Perhaps you used to be dragged around by strong emotions. Perhaps it felt like you were lost in a waterfall of passion, aggression, and prejudice. However, because of serious hours logged on the meditation cushion, that waterfall seems less overwhelming – now it is more like a stream. You’re not hopping off the cushion enlightened, but you have a greater familiarity with your own habitual patterns and aren’t acting as much like a jerk as you used to.
From this new perspective, you can wade around in that stream and have more room to focus on others, not just you. You begin to see how others are caught in their own waterfall of emotions and dualistic thinking. You might even have an epiphany – they want to be happy, just like me. They want to be of benefit to others – just like me. From the recognition that everyone around us experiences the same things we do compassion naturally dawns. You feel a tug at your heart and you want to help them out from under their own personal waterfalls of fixed view.
Step 3: Compassionate Activity
At this juncture, we can take this experience of compassion and commit to a new motivation: we want to be of benefit. We can have faith that it’s possible to be of benefit, because we’re not as attached to our own fixed expectations as we were before. Instead of trying to yell our point of view into existence, we have the opportunity to infiltrate the same organizations we seek to change and create the change from within. We can maintain an open heart, even in the toughest of corporate settings, and let our compassion touch others.
I realize this is easier said than done. But really, what’s the alternative? Live outside “the system” and only hang out with people who share the same ideals as us? Is our intention, as a generation, to create that sort of fringe or cult society? Or to change the world we grew up in?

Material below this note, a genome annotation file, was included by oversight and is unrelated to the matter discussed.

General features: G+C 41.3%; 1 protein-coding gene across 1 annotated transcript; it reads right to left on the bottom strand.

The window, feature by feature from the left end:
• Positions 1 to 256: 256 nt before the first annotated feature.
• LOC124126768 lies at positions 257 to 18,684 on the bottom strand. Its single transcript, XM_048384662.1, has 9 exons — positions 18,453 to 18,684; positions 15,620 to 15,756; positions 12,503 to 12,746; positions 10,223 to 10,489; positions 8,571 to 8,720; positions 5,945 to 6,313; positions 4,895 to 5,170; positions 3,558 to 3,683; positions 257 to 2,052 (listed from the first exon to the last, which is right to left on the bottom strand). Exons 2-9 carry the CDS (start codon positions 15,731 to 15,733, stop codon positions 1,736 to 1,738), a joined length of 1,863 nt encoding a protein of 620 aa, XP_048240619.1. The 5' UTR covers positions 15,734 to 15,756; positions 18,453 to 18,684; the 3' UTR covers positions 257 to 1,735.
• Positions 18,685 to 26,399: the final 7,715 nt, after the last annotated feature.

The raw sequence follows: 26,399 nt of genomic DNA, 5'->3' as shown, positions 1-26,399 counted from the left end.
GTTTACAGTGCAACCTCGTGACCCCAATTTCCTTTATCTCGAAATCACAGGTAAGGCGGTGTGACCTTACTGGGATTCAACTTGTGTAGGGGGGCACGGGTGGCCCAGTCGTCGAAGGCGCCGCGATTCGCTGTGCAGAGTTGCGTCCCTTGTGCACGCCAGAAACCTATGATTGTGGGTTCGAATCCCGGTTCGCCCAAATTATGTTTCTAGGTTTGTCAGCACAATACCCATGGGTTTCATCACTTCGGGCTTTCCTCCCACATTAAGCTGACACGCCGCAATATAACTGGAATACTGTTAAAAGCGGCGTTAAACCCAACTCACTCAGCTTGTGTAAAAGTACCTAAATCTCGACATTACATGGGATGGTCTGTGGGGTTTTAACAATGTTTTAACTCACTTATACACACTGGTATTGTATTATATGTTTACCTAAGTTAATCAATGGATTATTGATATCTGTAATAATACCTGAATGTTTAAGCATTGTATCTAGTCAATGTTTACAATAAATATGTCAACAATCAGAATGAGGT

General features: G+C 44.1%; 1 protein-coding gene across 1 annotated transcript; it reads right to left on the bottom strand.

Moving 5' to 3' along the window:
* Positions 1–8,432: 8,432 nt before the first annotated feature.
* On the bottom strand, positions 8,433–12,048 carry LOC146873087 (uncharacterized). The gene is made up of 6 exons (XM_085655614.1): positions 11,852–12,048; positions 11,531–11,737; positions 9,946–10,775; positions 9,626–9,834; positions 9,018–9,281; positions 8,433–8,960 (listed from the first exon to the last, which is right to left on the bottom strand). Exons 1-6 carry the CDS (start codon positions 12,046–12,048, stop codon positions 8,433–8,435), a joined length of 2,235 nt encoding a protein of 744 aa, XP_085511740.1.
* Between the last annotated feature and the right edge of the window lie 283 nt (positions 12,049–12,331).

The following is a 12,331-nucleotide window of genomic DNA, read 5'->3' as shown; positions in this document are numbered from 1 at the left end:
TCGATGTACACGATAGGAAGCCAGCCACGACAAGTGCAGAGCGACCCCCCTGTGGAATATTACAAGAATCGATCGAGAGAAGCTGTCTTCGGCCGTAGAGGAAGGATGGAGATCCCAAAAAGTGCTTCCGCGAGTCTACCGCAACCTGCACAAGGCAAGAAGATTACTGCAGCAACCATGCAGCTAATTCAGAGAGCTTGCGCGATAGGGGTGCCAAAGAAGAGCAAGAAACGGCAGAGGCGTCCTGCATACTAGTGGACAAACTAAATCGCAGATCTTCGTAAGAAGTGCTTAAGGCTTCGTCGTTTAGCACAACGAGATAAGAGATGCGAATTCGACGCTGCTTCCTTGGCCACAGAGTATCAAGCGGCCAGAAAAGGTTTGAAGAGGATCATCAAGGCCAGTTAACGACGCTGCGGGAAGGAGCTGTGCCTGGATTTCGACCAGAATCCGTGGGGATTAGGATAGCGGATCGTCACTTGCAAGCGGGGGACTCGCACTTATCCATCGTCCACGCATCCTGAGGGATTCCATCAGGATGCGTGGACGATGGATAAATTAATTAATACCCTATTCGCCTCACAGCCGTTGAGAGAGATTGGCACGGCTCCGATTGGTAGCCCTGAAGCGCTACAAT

I believe it’s the latter. I believe that there are thousands, if not millions, of young people out there who want to live their lives in accordance with their own noble heart. Who want to start a business based on compassionate activity, or run a team within their company dedicated to mindfully listening to one another and encouraging each other, or to create art that will inspire others to be kinder people. I believe we are a generation that wants to create positive change yet has not woken up to our potential to do so. In my opinion, this potential resides within the same system we are living in today.
I think that through embodying the compassion practices we so often practice, we will become known as kind and trusted leaders. People at school, or work, or even our own families will naturally pick up on the positive energy we are putting out. They will be inspired and, in the face of compassion, often they will adapt their behavior to be more accepting and open as well.
If we can continuously connect to the power of our own open heart, I believe we can indeed create societal change over time. It might not always look like what we thought it would but I’m pretty damn sure it will be more effective than rampaging through the streets yelling slogans.
Ten years after 9/11, that’s what I’m trying to do. I invite you to join me.